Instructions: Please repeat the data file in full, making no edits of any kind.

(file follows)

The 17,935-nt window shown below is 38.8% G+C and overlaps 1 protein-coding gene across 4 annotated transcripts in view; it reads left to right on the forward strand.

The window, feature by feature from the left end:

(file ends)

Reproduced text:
The 17,935-nt window shown below is 38.8% G+C and overlaps 1 protein-coding gene across 4 annotated transcripts in view; it reads left to right on the forward strand.

The window, feature by feature from the left end: